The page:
The tradition of celebrating the Lunar New Year with firecrackers and fireworks is rooted in fending off evil spirits and bad luck with the noise. However, it is now strongly discouraged to set off firecrackers and fireworks because of the worsening air pollution in China. Many local governments would limit the sale and use of firecrackers and fireworks during this holiday. However, there’s now a trend of buying environmentally friendly fireworks that produce less smoke.
In Macau, spectacular fireworks will be set off on 5 February to start the New Year with a bang! The best place to catch the fireworks display would be from the base of the Macau Tower or across the water from the waterfront of Taipa. So remember to bring along your family and take lots of wonderful pictures with the fireworks in the background!
During Chinese New Year, the elderly would give children a red envelope with money in it. These red envelopes or “紅包 (hongbao)” is known as lucky money and usually given out during or after the reunion dinner. Traditionally, this is believed to keep the children safe and sound for the whole year.
This traditional practice still remains but has evolved to suit the times. Wechat, a Chinese mobile messaging app, introduced Red Packet in 2014, allowing its users to give out virtual red packets to their Wechat friends. To know more about red envelopes or ‘lai si’ as they’re known in Macau, read this.
Let’s put traditional customs aside and look at some facts hidden under the jubilant and festive atmosphere in modern China.
Chinese Spring Gala TV Show (春晚)
Since 1983, Chinese Spring Gala TV Show used to be a must-watch show during the reunion dinner. However, the gala is no longer popular among the Chinese youth due to embedded political messages. The gala has become a show to watch not for celebration but for roasting on Weibo—Chinese Twitter. Although the Spring Gala has lost its popularity with unfunny shows and political propaganda, it’s still an interesting way to observe modern China. The gala usually starts at 8:00pm, Lunar New Year’s eve on channel CCTV (China Central Television) 1.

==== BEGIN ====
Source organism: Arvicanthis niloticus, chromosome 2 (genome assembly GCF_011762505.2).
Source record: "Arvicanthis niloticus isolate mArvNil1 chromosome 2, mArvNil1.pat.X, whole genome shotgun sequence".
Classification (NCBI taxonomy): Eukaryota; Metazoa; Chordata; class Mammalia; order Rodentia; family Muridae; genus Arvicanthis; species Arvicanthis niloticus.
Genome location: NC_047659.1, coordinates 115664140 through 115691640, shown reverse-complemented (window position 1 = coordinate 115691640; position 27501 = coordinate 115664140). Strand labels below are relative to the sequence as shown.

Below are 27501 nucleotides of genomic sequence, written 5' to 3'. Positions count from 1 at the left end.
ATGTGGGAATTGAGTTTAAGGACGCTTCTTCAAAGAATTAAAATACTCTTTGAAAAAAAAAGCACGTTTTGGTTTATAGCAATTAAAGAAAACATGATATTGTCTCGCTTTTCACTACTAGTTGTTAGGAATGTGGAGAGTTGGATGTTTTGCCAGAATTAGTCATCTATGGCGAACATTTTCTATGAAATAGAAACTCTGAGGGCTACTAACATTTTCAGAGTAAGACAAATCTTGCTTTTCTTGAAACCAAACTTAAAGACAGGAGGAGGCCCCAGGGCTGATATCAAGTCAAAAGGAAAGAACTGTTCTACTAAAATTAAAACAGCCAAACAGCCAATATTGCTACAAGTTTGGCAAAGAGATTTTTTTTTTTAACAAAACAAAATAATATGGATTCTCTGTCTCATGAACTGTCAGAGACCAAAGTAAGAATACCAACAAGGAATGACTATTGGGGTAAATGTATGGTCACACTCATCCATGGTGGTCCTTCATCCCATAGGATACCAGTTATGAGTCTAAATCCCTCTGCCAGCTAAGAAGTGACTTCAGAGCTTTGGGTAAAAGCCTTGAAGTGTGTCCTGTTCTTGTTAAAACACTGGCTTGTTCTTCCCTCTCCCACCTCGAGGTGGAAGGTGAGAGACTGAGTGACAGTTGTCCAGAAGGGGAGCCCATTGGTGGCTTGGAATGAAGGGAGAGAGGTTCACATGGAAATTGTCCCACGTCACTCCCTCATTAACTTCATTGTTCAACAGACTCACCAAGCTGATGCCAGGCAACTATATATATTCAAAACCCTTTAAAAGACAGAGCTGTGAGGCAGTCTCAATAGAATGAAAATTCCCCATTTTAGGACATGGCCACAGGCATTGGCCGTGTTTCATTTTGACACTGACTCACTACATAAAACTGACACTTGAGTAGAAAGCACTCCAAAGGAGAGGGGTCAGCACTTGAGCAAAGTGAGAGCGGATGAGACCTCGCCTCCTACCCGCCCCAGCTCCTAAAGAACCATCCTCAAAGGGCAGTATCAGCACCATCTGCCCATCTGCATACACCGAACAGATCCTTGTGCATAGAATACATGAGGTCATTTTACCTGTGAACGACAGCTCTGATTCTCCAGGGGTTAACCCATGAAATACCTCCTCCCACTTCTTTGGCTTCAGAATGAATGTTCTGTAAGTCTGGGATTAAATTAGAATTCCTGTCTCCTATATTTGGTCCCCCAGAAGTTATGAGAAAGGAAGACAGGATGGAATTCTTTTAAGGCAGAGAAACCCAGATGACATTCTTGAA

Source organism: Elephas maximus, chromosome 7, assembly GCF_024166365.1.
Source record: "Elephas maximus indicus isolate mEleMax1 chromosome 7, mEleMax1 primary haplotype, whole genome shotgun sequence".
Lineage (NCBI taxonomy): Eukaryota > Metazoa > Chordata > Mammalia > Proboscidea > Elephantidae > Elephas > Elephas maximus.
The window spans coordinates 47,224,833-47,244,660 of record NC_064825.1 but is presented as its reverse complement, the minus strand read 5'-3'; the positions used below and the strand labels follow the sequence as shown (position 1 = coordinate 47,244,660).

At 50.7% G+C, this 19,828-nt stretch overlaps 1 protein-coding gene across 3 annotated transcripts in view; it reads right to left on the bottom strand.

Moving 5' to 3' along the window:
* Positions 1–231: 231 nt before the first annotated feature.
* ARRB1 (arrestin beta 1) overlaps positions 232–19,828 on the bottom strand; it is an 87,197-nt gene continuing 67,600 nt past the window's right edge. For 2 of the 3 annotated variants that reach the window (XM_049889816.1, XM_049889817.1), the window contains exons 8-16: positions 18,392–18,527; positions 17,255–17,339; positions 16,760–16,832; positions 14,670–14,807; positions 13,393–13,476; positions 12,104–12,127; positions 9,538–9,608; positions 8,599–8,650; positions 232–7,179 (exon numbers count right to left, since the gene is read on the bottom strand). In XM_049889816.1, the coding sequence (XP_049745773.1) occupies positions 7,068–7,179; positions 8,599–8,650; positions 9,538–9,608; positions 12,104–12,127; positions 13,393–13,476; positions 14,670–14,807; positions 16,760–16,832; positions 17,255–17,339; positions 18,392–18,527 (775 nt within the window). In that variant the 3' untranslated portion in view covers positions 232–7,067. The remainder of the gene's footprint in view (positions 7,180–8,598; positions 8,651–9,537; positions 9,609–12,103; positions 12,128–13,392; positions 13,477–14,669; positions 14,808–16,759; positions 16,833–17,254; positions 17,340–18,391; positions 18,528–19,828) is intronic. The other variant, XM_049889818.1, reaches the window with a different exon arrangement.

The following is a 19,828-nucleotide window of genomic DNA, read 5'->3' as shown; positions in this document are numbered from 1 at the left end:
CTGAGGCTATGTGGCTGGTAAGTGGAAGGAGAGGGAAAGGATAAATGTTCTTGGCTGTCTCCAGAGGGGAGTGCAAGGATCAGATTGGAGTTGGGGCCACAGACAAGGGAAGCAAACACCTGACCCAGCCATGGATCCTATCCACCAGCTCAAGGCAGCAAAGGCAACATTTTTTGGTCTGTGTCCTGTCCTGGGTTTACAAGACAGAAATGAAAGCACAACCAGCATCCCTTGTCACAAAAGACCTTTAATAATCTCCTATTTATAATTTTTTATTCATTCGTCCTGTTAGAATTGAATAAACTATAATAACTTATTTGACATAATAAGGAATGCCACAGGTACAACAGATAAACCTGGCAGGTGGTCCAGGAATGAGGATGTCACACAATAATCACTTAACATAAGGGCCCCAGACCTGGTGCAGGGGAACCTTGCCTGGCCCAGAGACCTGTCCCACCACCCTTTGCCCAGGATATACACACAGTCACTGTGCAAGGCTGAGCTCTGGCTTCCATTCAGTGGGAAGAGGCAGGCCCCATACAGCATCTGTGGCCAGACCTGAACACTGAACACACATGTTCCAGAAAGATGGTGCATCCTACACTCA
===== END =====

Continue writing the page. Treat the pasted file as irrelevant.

Imagine going home to see your parents and all they do is nag about you being single. If you’re a woman, not just your parents but any older relative will point out your age and your supposed “expiry date”. Apparently, no matter what you achieve career-wise, not having a family of your own is reason enough to label you a “loser”.
Thus, the “rental lover” business was born via Chinese online retailer giant Taobao some years ago. Some “renters” spend as little as RMB ¥800 (USD $132) a day to hire a “rental lover” during the holidays. However, this business has now seemed to disappear from Taobao for some unknown reasons.
Peppa Pig in China
The producers of much-beloved British cartoon Peppa Pig might be surprised that it’s censored by Chinese authorities. This is due to Peppa Pig’s popularity with a group of internet users known as “society people” (社會人). Censors said that they held “anti-establishment views” which could boost “gangster culture”. However, the move did not stop the lovely pig stealing the hearts of the Chinese.
In a recent move, “Peppa Celebrates Chinese New Year” will be gracing Chinese movie screens on February 5, 2019. The movie was co-produced by a Chinese company. To mark the first day of the Lunar New Year and usher in the Year of the Pig, the movie is a wholesome narrative about the importance of family. It will also include Chinese New Year traditions like dragon dancing and dumpling wrapping. Check out the heartwarming trailer here.